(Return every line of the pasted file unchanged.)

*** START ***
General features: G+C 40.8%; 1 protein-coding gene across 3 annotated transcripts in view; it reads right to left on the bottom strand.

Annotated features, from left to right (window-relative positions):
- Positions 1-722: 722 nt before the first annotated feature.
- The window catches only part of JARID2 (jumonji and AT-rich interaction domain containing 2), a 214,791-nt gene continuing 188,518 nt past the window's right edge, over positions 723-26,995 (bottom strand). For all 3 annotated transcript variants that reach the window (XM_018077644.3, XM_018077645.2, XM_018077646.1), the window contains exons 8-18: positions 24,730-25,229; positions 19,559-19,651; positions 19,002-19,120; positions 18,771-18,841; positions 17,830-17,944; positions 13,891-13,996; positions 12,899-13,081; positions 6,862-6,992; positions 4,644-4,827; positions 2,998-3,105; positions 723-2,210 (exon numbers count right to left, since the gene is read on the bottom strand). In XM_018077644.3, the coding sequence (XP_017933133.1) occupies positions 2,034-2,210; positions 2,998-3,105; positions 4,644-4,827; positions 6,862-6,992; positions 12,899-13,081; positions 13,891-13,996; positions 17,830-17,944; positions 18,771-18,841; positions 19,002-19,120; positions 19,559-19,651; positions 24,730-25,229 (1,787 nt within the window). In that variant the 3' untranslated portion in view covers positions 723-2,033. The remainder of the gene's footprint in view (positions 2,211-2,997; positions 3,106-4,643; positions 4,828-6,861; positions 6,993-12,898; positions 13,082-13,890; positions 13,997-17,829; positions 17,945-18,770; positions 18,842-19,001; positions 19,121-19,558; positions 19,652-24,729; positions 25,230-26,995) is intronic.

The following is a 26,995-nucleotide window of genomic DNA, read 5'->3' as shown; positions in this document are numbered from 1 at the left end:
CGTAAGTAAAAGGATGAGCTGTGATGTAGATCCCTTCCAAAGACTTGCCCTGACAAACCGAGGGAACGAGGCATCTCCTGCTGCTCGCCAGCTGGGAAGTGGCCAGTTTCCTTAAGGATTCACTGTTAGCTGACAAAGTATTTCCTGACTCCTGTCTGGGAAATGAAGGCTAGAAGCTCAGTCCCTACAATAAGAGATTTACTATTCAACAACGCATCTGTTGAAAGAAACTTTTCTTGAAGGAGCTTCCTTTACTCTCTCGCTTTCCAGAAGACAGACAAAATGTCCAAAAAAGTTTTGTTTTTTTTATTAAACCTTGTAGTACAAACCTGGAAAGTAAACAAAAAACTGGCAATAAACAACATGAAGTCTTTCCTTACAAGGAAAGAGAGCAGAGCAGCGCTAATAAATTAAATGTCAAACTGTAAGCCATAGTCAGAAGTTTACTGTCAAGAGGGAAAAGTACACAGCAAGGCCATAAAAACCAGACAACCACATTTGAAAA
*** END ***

General features: G+C 40.8%; 1 protein-coding gene across 3 annotated transcripts in view; it reads right to left on the bottom strand.

Annotated features, from left to right (window-relative positions):
- Positions 1-722: 722 nt before the first annotated feature.
- The window catches only part of JARID2 (jumonji and AT-rich interaction domain containing 2), a 214,791-nt gene continuing 188,518 nt past the window's right edge, over positions 723-26,995 (bottom strand). For all 3 annotated transcript variants that reach the window (XM_018077644.3, XM_018077645.2, XM_018077646.1), the window contains exons 8-18: positions 24,730-25,229; positions 19,559-19,651; positions 19,002-19,120; positions 18,771-18,841; positions 17,830-17,944; positions 13,891-13,996; positions 12,899-13,081; positions 6,862-6,992; positions 4,644-4,827; positions 2,998-3,105; positions 723-2,210 (exon numbers count right to left, since the gene is read on the bottom strand). In XM_018077644.3, the coding sequence (XP_017933133.1) occupies positions 2,034-2,210; positions 2,998-3,105; positions 4,644-4,827; positions 6,862-6,992; positions 12,899-13,081; positions 13,891-13,996; positions 17,830-17,944; positions 18,771-18,841; positions 19,002-19,120; positions 19,559-19,651; positions 24,730-25,229 (1,787 nt within the window). In that variant the 3' untranslated portion in view covers positions 723-2,033. The remainder of the gene's footprint in view (positions 2,211-2,997; positions 3,106-4,643; positions 4,828-6,861; positions 6,993-12,898; positions 13,082-13,890; positions 13,997-17,829; positions 17,945-18,770; positions 18,842-19,001; positions 19,121-19,558; positions 19,652-24,729; positions 25,230-26,995) is intronic.

The following is a 26,995-nucleotide window of genomic DNA, read 5'->3' as shown; positions in this document are numbered from 1 at the left end:
CGTAAGTAAAAGGATGAGCTGTGATGTAGATCCCTTCCAAAGACTTGCCCTGACAAACCGAGGGAACGAGGCATCTCCTGCTGCTCGCCAGCTGGGAAGTGGCCAGTTTCCTTAAGGATTCACTGTTAGCTGACAAAGTATTTCCTGACTCCTGTCTGGGAAATGAAGGCTAGAAGCTCAGTCCCTACAATAAGAGATTTACTATTCAACAACGCATCTGTTGAAAGAAACTTTTCTTGAAGGAGCTTCCTTTACTCTCTCGCTTTCCAGAAGACAGACAAAATGTCCAAAAAAGTTTTGTTTTTTTTATTAAACCTTGTAGTACAAACCTGGAAAGTAAACAAAAAACTGGCAATAAACAACATGAAGTCTTTCCTTACAAGGAAAGAGAGCAGAGCAGCGCTAATAAATTAAATGTCAAACTGTAAGCCATAGTCAGAAGTTTACTGTCAAGAGGGAAAAGTACACAGCAAGGCCATAAAAACCAGACAACCACATTTGAAAA